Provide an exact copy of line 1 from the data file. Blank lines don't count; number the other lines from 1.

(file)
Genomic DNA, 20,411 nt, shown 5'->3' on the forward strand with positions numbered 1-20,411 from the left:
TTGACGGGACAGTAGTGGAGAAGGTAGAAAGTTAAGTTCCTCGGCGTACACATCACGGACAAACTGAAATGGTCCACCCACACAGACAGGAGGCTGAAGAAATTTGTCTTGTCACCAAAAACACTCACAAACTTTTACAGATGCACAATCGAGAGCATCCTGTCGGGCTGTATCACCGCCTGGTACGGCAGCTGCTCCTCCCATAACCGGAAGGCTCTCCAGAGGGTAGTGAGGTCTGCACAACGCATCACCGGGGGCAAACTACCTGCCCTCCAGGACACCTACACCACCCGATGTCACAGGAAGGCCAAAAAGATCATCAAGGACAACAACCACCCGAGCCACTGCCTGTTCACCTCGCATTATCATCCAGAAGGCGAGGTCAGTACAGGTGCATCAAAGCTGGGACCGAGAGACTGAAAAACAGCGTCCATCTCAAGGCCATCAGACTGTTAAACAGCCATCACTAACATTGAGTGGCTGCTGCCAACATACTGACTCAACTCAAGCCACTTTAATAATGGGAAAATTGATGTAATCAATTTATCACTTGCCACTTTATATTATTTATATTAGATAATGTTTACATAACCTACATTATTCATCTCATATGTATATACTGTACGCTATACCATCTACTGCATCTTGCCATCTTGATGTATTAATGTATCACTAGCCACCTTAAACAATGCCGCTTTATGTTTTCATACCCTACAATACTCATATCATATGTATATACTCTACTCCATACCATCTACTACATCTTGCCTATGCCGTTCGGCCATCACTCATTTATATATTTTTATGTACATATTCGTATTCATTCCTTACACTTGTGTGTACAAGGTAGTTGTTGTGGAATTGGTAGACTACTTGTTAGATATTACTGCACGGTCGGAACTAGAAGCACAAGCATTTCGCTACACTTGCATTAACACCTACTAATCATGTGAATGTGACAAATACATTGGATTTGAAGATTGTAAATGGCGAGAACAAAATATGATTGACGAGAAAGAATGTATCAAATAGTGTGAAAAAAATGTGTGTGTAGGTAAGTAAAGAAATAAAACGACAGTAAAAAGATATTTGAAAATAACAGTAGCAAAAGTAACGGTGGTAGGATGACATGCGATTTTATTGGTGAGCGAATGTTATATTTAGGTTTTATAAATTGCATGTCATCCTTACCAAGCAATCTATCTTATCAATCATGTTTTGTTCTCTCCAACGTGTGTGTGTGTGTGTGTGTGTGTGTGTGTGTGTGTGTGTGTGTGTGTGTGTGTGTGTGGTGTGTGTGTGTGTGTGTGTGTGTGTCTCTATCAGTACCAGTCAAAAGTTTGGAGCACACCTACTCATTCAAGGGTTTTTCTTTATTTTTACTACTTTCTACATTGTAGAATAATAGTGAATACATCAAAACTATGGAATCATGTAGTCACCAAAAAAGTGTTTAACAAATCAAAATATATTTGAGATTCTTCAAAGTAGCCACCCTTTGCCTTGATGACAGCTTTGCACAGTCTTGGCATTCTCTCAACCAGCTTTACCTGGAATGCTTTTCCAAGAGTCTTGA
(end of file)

Genomic DNA, 20,411 nt, shown 5'->3' on the forward strand with positions numbered 1-20,411 from the left: